Regular readers of the Eddy Says column will know that Eddy is an ambassador for mental health charity CALM, aka the Campaign Against Living Miserably. The organisation aims to reduce the suicide rate amongst young men and stop it from being the biggest cause of death for men under 35 in the UK. An important part of this is simply trying to get men to discuss their feelings, something Eddy has written about before, and this week he hands over to Embrace frontman Danny McNamara, who has done just that. But first, as way of an introduction, Eddy recalls his first meeting with Danny, way back when he worked for MTV.
Eve, then MTV’s Talent & Artist Relations fox, sashayed down the runway between the desks at MTV-UK Production. She had the best walk I’ve ever seen, and worked that strip of flooring like the catwalk of an Alexander McQueen show. She was making a b-line for my desk.
“Hey gorgeous, how are you?”
“Good. You’re going to love this – Embrace are coming in to do a special”, she said, excitedly. The excitement was infectious, she knew I was a big Embrace fan.
“What on my show?” I asked.
“No, a full, hour-long Embrace special, live performance and interview, and here’s the thing, they’ve put in a special request – effectively they’ll only do the interview if YOU do it – seems you have friends in high places”.
“I’ve never met them”, I said. “But that’s so cool, thanks Eve!”
I felt really flattered. Why would a band I’ve never met specifically ask for me to interview them? Embrace always connected with me on an emotional level. You’re aware – if you read this column – that I’m not afraid to tell the truth, no matter what the consequences, and that I wear my heart on my sleeve. Embrace always did that too, and I loved them for it. I saw them play at Brixton Academy, at the height of their popularity, and they made the place feel like one big family.
So come the day of the special, I went to MTV earlier than the time I was told to arrive, so I could see the live performance being recorded too. I stood behind the director and vision mixer, in this dark gallery, watching the band go through their set. At one point Danny – whom I’d still never met – halted proceedings.
“Hang on a minute”, he said in his broad Yorkshire twang. “I don’t know if Eddy Temple-Morris is watching this right now, but if he is, I just wanna tell ‘im summat: Eddy, thank you for all the lovely things you’ve said about uz – it means a lot”.
It’s true I had been gushing – as I do when I love something – on my MTV show. It’s funny how these things trickle through the ether and hit home. I never thought they might actually be watching when I was enthusing about their music.
The hug I gave him when we met a little later for the interview was big and long.
It went well, and provided a foundation for a relationship that’s lasted until now. I’ve interviewed the band several times over the years, but more importantly, Danny became a friend. More than that, a good friend, one of my nearest and dearest. We’ve always stayed in touch and see each other regularly. Danny is a great friend and a shining example of a man, because he approaches relationships in a very feminine way. And I can’t give more of a compliment than that.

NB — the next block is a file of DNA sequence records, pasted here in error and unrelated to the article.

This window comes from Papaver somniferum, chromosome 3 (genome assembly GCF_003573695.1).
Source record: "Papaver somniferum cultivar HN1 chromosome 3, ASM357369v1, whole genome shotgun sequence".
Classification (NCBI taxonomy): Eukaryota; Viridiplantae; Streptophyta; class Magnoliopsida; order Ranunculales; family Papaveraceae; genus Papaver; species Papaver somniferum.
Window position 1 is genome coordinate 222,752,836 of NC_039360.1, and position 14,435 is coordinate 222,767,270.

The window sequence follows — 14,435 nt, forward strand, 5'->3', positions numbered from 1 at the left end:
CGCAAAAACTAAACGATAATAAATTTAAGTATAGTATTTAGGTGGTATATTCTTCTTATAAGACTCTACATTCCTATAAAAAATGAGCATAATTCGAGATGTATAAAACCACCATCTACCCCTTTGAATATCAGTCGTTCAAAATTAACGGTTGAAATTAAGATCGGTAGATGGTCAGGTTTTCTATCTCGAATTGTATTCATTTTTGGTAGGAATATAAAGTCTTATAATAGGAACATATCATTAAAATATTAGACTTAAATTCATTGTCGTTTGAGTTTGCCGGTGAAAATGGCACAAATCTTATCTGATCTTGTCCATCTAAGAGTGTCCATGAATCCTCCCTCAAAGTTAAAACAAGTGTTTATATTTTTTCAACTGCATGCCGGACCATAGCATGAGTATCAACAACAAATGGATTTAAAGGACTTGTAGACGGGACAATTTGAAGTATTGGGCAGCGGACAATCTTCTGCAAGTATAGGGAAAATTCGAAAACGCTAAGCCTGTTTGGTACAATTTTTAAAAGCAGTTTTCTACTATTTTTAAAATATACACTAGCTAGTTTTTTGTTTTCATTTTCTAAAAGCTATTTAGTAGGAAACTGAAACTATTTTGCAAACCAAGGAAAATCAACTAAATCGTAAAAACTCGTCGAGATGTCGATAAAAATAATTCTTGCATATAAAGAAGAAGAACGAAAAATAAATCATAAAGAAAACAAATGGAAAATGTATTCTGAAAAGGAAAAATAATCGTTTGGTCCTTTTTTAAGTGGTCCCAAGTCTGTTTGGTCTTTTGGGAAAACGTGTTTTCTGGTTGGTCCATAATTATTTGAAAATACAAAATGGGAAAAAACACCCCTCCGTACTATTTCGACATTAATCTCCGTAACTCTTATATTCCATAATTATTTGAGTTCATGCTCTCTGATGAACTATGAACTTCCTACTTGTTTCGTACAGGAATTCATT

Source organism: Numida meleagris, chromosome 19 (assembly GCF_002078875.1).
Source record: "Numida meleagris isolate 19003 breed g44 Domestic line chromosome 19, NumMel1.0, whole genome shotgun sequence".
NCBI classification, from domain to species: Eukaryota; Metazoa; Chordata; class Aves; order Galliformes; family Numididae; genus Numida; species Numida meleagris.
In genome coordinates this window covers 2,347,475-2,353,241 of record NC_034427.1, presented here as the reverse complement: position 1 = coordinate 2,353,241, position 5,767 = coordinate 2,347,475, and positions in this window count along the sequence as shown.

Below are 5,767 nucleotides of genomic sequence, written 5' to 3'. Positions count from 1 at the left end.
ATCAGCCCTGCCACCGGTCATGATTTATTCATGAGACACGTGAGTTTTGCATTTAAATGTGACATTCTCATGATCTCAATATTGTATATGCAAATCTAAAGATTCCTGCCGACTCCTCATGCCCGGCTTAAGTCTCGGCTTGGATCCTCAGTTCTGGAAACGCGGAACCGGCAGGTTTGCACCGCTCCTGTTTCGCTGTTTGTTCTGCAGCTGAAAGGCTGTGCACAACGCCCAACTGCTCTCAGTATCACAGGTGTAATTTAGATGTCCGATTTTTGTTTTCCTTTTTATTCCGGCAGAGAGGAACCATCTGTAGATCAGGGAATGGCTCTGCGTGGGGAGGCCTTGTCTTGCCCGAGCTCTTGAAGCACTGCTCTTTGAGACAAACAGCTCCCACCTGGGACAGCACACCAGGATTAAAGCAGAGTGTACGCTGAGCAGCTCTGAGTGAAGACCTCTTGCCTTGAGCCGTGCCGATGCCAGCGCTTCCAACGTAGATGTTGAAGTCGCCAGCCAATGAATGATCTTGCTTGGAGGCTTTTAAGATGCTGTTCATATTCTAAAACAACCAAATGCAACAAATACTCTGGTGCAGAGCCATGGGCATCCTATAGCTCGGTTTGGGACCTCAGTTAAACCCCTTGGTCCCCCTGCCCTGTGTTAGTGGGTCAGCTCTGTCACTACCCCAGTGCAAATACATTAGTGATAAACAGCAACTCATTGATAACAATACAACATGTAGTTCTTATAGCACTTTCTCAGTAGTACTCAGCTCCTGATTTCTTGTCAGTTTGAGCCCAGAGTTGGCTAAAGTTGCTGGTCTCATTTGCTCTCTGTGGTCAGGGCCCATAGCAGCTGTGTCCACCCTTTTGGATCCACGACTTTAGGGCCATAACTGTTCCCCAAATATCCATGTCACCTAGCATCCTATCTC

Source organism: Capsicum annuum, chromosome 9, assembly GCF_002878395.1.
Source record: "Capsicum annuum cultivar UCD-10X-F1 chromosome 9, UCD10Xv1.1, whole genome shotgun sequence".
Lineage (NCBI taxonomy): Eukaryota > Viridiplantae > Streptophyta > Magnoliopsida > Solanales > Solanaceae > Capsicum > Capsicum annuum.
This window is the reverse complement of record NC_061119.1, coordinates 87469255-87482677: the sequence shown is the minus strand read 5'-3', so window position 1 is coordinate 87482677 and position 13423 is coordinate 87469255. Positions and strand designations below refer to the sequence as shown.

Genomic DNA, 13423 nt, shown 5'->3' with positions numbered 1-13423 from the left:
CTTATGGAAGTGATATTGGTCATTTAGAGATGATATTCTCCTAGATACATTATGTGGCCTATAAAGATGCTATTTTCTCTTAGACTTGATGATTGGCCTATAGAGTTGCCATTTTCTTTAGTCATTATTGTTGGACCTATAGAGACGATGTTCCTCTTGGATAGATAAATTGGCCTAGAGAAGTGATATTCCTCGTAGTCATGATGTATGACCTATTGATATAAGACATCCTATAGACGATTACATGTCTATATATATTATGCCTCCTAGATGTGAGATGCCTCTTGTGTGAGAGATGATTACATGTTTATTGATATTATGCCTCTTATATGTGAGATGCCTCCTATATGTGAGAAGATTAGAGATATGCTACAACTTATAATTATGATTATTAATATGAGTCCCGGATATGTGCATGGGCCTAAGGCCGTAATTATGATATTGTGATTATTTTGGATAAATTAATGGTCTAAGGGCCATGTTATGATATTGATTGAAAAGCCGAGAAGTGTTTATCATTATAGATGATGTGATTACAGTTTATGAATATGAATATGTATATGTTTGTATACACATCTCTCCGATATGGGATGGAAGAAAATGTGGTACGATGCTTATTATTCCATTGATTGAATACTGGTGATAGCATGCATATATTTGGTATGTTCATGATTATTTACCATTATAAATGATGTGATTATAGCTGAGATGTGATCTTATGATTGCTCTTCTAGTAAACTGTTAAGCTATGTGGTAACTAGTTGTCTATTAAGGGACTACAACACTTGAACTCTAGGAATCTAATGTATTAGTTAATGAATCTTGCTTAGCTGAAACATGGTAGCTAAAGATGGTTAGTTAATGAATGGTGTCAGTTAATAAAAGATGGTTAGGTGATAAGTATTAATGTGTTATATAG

He’s a fantastic listener, which most men aren’t. He’s a great communicator, and most men are terrible at that. And he’s also a fantastic giver of honest feedback and advice. He’ll always call a spade a spade, and never be afraid to bring up an awkward subject, and these are the things we HAVE to communicate about more often. In the context of the male suicide charity I work for, CALM, Danny is a paragon of what a man should ideally be when it comes to simply communicating with people.
But even Danny has carried a dark secret that he’s never shared with anyone but his closest friends. He spent four years fighting Post Traumatic Stress Disorder. It nearly killed him. It’s something that takes huge guts to put out there, and that’s what he did last week via Twitter and Tumblr, and it’s something I have huge admiration for.
His motives were commendable. Tweeting a link to a Tumblr post about his struggle with PTSD, he wrote: “OK here it is, be gentle with me, it’s taken me 20 years to pluck up the courage, but hopefully it might help someone”. And of course it will. I know it will, because I’ve talked to so many men with depression, or bi-polar disorder, and when somebody like Danny comes out like this and says “I’m one of you” that is a powerful bit of empathy and a priceless awareness raiser. It gets people talking, more to the point it gets them talking about something they never normally talk about. That is golden. That is half the battle won.
Danny’s been touched by people coming out and talking about mental illness, getting it out there. It’s a cause very close to my heart, as you know, so I found this whole thing fascinating and very moving.
I love you Danny, I always will, through thick or thin, so this week it’s not Eddy Says, it’s Danny Says. Read his blog post here.